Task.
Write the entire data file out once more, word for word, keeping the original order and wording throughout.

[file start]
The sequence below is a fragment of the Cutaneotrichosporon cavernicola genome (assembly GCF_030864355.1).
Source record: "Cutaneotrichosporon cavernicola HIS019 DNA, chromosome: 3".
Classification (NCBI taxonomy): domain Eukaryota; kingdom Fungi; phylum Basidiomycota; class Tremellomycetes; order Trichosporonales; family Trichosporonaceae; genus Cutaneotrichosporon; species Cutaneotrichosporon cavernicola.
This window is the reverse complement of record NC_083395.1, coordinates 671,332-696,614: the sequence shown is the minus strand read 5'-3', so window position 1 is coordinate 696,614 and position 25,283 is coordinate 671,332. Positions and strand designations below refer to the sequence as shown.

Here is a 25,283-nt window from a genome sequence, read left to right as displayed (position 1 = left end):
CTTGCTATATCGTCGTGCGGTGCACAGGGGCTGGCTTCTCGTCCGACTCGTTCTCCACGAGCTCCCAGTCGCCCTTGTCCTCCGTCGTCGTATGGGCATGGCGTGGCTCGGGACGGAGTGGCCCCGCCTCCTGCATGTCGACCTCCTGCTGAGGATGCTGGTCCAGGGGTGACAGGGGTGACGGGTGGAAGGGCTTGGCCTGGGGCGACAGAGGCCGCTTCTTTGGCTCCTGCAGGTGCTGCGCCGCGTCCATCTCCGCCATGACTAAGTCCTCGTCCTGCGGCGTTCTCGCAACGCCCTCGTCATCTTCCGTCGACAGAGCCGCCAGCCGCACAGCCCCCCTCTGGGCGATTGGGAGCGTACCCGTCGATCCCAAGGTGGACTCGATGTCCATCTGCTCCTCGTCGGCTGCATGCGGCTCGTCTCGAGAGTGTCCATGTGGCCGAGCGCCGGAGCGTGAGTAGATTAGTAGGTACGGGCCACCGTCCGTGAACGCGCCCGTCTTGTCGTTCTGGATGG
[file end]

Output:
The sequence below is a fragment of the Cutaneotrichosporon cavernicola genome (assembly GCF_030864355.1).
Source record: "Cutaneotrichosporon cavernicola HIS019 DNA, chromosome: 3".
Classification (NCBI taxonomy): domain Eukaryota; kingdom Fungi; phylum Basidiomycota; class Tremellomycetes; order Trichosporonales; family Trichosporonaceae; genus Cutaneotrichosporon; species Cutaneotrichosporon cavernicola.
This window is the reverse complement of record NC_083395.1, coordinates 671,332-696,614: the sequence shown is the minus strand read 5'-3', so window position 1 is coordinate 696,614 and position 25,283 is coordinate 671,332. Positions and strand designations below refer to the sequence as shown.

Here is a 25,283-nt window from a genome sequence, read left to right as displayed (position 1 = left end):
CTTGCTATATCGTCGTGCGGTGCACAGGGGCTGGCTTCTCGTCCGACTCGTTCTCCACGAGCTCCCAGTCGCCCTTGTCCTCCGTCGTCGTATGGGCATGGCGTGGCTCGGGACGGAGTGGCCCCGCCTCCTGCATGTCGACCTCCTGCTGAGGATGCTGGTCCAGGGGTGACAGGGGTGACGGGTGGAAGGGCTTGGCCTGGGGCGACAGAGGCCGCTTCTTTGGCTCCTGCAGGTGCTGCGCCGCGTCCATCTCCGCCATGACTAAGTCCTCGTCCTGCGGCGTTCTCGCAACGCCCTCGTCATCTTCCGTCGACAGAGCCGCCAGCCGCACAGCCCCCCTCTGGGCGATTGGGAGCGTACCCGTCGATCCCAAGGTGGACTCGATGTCCATCTGCTCCTCGTCGGCTGCATGCGGCTCGTCTCGAGAGTGTCCATGTGGCCGAGCGCCGGAGCGTGAGTAGATTAGTAGGTACGGGCCACCGTCCGTGAACGCGCCCGTCTTGTCGTTCTGGATGG